《纽约时报》（New York Times ）于5月24日公布的一份文件中记载了惠普公司的泄密调查，文件显示，珀金斯对于调查提出了自己的处理建议，他提议使用测谎仪，并对泄密者的身份多有猜测，但目标摇摆不定。他还对董事会处理调查结果的方式提出来自己的观点。
但据2007年《纽约客》（New Yorker）的一篇文章描述，2005年，他对时任惠普CEO的卡莉•菲奥莉娜坦白，自己曾经把董事会关于菲奥莉娜绩效的审议意见细节透露给一名《华尔街日报》（Wall Street Journal）的记者。文章称，尽管珀金斯表示，当时那名记者已经掌握了许多详细信息，但他还是向菲奥莉娜“表达了歉意”。
上周五之前，面对危机，新闻集团的反应是保持沉默。当然，他们关闭了《世界新闻报》（News of the World），并放弃了本来就胜算不大的英国天空电视台（BSkyB）的收购计划，但是丑闻当头，首要任务到底是什么？难道是回购股票吗？
上周五，新闻国际公司（News International）首席执行官兼《世界新闻报》总编丽贝卡•布鲁克斯辞职，之后新闻集团旗下道琼斯集团（Dow Jones）的CEO莱斯•辛顿也宣布辞职。莱斯•辛顿曾担任新闻国际公司CEO。
本文作者爱丽诺•布洛斯罕是董事会咨询机构价值联盟和公司治理联盟（The Value Alliance and Corporate Governance Alliance，http://thevaluealliance.com/）的首席执行官。
The "right tone at the top" and "good governance." Although these phrases are often brushed off as meaningless, in the midst of crisis, these phrases sound both sweet and powerful.
When a major crisis hits, as is currently the case with News Corp (NWS), it is no longer possible to simply perform touch-up repairs to a company's governance practices or tone. These things often need to be remade whole cloth.
And that is why it is curious that any current board member would be considered apt to fix News Corp's governance woes.
It has been suggested that, to fix governance at the beleaguered company, News Corp. board member Tom Perkins is shareholders' "best hope."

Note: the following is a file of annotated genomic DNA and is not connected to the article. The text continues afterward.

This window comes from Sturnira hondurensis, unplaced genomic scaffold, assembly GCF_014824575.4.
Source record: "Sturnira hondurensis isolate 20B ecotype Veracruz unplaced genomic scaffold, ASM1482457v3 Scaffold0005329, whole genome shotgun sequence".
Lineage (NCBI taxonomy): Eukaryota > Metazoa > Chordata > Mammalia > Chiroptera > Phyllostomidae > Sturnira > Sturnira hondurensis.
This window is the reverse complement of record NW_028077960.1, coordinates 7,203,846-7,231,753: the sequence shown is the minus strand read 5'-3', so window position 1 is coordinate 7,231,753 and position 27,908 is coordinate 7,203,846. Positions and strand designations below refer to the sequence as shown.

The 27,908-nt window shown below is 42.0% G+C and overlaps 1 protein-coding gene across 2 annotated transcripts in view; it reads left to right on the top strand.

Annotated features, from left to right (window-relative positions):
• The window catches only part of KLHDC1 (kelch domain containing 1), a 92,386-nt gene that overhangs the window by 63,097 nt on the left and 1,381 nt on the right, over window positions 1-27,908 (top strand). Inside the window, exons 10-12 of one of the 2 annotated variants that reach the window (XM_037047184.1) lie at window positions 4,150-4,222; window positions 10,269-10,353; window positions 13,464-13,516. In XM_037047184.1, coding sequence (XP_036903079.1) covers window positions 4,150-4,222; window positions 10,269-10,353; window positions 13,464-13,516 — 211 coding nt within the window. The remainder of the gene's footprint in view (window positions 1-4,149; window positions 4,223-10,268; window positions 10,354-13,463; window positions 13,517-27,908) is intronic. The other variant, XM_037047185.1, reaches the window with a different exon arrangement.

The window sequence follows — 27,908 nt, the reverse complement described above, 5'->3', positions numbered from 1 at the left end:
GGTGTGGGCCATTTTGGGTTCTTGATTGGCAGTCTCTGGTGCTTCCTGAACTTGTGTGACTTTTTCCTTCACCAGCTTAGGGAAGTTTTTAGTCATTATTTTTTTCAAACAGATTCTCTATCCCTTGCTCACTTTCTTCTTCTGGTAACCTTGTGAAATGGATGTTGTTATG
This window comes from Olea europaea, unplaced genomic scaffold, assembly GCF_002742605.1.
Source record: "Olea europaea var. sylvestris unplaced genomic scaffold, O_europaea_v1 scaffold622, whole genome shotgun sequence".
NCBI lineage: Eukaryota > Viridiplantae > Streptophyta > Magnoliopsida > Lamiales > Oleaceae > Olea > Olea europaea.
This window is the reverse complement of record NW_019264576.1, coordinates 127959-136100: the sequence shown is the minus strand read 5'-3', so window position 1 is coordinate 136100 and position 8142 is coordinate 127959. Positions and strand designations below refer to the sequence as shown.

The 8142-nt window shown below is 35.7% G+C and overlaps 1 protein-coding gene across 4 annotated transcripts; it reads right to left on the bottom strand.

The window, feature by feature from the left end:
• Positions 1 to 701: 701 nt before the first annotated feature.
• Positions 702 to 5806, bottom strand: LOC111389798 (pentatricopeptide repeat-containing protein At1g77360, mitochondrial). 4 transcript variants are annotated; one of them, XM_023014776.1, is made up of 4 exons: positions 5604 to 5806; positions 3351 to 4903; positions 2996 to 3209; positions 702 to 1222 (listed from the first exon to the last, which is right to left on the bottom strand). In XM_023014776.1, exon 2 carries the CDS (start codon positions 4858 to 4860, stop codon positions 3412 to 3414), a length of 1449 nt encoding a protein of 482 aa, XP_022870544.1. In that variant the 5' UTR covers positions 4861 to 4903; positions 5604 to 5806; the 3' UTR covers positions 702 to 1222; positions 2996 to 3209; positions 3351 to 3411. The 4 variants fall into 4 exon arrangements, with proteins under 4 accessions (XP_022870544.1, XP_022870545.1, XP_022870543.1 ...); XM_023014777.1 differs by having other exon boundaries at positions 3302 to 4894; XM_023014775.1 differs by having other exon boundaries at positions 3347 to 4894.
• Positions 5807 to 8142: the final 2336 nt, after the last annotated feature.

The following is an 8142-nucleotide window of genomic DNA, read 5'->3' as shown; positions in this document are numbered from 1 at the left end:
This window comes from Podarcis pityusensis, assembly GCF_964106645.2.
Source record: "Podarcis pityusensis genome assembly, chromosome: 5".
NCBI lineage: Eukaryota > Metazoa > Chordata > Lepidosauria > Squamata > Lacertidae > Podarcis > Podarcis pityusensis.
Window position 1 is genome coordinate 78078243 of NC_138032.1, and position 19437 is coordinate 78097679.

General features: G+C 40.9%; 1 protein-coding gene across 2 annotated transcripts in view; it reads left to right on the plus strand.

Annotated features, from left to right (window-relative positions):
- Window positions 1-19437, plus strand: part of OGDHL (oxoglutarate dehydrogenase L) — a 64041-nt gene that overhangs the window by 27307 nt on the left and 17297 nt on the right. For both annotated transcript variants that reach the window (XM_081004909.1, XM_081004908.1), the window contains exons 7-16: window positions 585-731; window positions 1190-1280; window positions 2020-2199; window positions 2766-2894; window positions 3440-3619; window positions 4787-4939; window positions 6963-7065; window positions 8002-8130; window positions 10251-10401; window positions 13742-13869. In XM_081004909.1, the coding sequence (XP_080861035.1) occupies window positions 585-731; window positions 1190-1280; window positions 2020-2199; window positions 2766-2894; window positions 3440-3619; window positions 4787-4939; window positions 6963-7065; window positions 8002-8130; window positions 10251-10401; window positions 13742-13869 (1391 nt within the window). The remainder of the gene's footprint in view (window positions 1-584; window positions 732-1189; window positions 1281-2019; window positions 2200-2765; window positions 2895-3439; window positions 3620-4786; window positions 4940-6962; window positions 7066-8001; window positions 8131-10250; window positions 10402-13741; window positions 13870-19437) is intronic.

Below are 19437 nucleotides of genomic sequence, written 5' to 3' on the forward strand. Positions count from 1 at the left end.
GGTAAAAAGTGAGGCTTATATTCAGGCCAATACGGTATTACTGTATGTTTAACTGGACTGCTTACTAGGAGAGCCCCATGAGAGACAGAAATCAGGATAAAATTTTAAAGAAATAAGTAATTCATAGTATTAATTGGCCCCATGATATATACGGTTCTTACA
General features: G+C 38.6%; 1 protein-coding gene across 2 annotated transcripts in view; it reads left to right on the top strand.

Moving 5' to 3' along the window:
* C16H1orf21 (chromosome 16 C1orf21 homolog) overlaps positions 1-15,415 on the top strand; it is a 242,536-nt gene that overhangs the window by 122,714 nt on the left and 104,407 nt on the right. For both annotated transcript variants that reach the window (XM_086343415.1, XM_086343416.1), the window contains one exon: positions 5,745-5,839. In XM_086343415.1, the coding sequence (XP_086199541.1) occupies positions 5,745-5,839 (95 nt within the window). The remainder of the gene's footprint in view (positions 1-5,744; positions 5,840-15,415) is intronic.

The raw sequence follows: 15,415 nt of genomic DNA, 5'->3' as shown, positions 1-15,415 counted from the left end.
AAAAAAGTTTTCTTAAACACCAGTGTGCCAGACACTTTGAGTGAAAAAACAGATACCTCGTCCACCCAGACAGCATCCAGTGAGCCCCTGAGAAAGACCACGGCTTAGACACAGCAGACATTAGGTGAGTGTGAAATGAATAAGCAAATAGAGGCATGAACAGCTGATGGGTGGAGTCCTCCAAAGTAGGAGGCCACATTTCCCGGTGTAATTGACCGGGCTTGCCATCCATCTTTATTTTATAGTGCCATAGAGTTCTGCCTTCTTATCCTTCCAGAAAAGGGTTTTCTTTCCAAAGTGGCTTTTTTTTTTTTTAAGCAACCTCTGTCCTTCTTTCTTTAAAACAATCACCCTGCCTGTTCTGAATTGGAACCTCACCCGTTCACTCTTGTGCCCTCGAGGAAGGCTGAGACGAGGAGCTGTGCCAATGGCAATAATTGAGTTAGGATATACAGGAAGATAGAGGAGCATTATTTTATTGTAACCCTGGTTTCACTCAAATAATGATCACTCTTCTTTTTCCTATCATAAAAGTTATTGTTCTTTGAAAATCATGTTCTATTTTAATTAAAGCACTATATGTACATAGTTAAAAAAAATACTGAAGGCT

But would he make the best choice? He's been on the News Corp board since 1996 and he has already had 15 years to influence governance there. He sits on all three of News Corp's board committees, the only director with that distinction. Certainly, he has had some level of responsibility for the tone at the top.
A less-than-stellar record at Hewlett-Packard
Perkins, who was a director at HP (HPQ) before his resignation in May 2006, has said that he helped recruit Mark Hurd to the CEO spot at that company. Perkins also helped Hurd get a News Corp board seat. (Hurd left the News Corp board after his resignation from HP amid an HP board investigation into his ethical conduct.)
Prior to Hurd's scandal and fall from grace, Perkins was at the center of the earlier HP pretexting, or spying, scandal, which began as an investigation into leaks of confidential information to reporters.
A May 24 document describing HP's secret leak investigations that was published by the New York Times indicates that Perkins made suggestions about how to handle the secret investigations, recommending the use of lie detectors, and sharing his views, which changed over time, on the potential source of the leaks and how the board should handle the outcome of its investigation.